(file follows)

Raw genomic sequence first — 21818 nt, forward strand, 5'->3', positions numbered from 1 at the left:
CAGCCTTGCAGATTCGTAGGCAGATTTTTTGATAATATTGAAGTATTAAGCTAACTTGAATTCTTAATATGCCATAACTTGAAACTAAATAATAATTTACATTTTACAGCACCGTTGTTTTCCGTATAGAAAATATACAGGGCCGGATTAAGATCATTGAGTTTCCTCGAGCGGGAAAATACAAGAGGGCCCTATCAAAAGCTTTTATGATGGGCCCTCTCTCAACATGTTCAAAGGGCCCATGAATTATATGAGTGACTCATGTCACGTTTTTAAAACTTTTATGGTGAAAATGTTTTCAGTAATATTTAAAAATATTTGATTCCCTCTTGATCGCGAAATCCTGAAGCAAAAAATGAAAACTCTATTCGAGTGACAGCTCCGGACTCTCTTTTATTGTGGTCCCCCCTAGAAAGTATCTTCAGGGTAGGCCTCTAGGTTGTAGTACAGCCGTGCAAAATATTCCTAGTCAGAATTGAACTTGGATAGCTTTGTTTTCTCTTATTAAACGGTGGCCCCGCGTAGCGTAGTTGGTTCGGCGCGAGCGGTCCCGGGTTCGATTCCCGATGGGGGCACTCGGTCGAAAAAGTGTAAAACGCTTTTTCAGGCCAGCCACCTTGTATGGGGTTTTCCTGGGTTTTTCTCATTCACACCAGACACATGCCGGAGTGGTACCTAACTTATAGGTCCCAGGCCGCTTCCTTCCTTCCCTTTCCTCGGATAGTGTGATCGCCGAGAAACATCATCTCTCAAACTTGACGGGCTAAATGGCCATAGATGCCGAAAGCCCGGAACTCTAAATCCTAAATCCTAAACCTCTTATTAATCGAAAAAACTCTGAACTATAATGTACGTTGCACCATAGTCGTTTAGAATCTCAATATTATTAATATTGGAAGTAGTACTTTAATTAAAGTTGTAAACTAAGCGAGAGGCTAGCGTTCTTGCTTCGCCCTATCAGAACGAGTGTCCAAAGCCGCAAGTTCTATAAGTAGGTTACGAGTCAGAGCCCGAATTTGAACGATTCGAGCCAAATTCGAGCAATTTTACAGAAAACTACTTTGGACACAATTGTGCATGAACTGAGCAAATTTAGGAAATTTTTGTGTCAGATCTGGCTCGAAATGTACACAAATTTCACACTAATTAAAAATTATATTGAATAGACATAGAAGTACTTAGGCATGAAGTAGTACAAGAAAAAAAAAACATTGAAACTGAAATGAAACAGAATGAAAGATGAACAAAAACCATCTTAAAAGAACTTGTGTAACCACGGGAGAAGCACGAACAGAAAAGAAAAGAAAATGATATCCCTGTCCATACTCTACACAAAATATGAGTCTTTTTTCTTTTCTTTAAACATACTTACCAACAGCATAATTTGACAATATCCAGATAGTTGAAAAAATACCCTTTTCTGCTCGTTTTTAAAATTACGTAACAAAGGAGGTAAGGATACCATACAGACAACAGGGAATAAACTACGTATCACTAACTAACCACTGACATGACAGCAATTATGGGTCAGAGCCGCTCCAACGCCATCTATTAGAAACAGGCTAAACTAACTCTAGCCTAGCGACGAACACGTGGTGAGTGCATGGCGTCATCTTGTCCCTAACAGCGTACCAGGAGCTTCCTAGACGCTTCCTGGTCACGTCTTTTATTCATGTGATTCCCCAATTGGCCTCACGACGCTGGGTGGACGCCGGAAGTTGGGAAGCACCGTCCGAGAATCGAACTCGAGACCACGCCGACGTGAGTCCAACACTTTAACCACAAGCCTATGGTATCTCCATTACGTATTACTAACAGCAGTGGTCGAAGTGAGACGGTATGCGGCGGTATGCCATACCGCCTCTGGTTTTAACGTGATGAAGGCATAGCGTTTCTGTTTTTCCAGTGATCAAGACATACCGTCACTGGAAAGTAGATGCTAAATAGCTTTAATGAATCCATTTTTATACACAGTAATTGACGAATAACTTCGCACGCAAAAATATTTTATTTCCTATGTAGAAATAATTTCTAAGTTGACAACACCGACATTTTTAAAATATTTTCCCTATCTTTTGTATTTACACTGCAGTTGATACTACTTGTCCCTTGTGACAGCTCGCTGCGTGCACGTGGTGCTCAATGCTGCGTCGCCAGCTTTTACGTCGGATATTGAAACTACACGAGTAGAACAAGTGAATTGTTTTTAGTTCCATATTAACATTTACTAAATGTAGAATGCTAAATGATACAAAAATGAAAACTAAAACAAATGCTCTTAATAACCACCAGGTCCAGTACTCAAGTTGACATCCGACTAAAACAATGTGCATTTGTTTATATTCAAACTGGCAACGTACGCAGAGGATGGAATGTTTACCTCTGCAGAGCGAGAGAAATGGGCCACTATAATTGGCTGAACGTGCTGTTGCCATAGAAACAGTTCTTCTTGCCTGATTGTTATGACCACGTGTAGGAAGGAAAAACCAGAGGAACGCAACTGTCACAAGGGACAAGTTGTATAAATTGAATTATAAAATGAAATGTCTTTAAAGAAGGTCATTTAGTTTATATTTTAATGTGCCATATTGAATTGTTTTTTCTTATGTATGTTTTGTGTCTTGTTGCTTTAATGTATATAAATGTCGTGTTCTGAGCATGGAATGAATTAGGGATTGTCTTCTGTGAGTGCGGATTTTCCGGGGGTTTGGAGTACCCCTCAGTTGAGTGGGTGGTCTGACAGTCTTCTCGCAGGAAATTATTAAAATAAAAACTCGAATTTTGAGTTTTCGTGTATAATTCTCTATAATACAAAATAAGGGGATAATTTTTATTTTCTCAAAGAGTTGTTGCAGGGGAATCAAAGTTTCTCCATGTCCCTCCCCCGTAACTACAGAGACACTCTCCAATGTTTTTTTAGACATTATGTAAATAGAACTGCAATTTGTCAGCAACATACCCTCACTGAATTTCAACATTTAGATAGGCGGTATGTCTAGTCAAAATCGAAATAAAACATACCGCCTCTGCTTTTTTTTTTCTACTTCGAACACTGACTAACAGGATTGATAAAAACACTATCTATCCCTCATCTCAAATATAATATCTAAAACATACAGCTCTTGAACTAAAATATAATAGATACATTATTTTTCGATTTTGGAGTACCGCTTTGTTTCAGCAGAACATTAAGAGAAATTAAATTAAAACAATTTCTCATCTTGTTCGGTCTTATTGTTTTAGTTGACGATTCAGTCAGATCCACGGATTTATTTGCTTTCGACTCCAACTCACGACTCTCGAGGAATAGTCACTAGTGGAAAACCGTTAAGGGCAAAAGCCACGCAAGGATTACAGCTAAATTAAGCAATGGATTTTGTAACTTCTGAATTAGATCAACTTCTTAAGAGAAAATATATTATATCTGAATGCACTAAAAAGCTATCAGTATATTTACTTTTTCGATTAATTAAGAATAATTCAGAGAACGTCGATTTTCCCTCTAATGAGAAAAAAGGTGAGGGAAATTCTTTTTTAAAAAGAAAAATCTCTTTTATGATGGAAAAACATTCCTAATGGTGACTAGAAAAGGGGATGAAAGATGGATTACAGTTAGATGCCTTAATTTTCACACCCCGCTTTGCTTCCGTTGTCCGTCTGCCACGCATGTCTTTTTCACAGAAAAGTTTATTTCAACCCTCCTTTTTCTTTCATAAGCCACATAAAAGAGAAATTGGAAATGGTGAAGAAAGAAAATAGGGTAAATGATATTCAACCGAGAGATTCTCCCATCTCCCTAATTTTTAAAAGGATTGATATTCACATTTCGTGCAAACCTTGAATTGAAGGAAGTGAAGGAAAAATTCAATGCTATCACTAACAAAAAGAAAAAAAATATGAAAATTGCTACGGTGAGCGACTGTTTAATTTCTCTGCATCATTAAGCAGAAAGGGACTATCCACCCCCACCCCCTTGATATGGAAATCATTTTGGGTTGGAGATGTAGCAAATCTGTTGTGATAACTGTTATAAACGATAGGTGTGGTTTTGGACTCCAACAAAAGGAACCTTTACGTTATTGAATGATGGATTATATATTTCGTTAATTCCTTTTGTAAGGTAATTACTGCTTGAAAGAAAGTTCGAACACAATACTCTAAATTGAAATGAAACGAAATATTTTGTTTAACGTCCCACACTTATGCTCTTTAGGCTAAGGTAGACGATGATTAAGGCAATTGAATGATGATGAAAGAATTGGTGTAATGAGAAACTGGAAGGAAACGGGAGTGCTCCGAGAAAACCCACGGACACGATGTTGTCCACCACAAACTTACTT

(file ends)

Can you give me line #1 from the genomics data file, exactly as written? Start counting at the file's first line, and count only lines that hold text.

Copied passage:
Raw genomic sequence first — 21818 nt, forward strand, 5'->3', positions numbered from 1 at the left: